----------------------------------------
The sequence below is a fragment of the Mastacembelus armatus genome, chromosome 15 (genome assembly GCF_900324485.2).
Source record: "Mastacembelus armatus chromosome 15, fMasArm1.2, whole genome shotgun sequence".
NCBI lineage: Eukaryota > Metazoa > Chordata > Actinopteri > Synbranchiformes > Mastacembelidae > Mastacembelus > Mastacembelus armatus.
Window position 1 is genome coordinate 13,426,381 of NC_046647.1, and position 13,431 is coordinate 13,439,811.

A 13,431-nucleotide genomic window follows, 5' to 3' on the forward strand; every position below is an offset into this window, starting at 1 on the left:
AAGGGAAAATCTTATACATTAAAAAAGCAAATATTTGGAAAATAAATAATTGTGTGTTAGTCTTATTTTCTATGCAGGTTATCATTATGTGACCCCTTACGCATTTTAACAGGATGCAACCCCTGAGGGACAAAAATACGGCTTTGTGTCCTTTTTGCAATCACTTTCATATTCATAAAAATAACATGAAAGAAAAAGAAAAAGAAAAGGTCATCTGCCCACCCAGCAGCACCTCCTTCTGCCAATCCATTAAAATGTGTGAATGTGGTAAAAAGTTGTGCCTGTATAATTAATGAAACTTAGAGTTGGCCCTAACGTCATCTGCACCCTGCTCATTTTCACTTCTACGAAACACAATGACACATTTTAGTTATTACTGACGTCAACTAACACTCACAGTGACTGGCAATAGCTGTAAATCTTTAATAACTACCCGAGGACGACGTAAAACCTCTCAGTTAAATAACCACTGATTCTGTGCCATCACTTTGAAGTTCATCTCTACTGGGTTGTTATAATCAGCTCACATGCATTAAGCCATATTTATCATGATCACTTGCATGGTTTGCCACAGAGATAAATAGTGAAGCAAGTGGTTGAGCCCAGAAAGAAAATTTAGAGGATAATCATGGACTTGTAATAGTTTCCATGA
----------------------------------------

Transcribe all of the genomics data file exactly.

The sequence below is a fragment of the Mastacembelus armatus genome, chromosome 15 (genome assembly GCF_900324485.2).
Source record: "Mastacembelus armatus chromosome 15, fMasArm1.2, whole genome shotgun sequence".
NCBI lineage: Eukaryota > Metazoa > Chordata > Actinopteri > Synbranchiformes > Mastacembelidae > Mastacembelus > Mastacembelus armatus.
Window position 1 is genome coordinate 13,426,381 of NC_046647.1, and position 13,431 is coordinate 13,439,811.

A 13,431-nucleotide genomic window follows, 5' to 3' on the forward strand; every position below is an offset into this window, starting at 1 on the left:
AAGGGAAAATCTTATACATTAAAAAAGCAAATATTTGGAAAATAAATAATTGTGTGTTAGTCTTATTTTCTATGCAGGTTATCATTATGTGACCCCTTACGCATTTTAACAGGATGCAACCCCTGAGGGACAAAAATACGGCTTTGTGTCCTTTTTGCAATCACTTTCATATTCATAAAAATAACATGAAAGAAAAAGAAAAAGAAAAGGTCATCTGCCCACCCAGCAGCACCTCCTTCTGCCAATCCATTAAAATGTGTGAATGTGGTAAAAAGTTGTGCCTGTATAATTAATGAAACTTAGAGTTGGCCCTAACGTCATCTGCACCCTGCTCATTTTCACTTCTACGAAACACAATGACACATTTTAGTTATTACTGACGTCAACTAACACTCACAGTGACTGGCAATAGCTGTAAATCTTTAATAACTACCCGAGGACGACGTAAAACCTCTCAGTTAAATAACCACTGATTCTGTGCCATCACTTTGAAGTTCATCTCTACTGGGTTGTTATAATCAGCTCACATGCATTAAGCCATATTTATCATGATCACTTGCATGGTTTGCCACAGAGATAAATAGTGAAGCAAGTGGTTGAGCCCAGAAAGAAAATTTAGAGGATAATCATGGACTTGTAATAGTTTCCATGA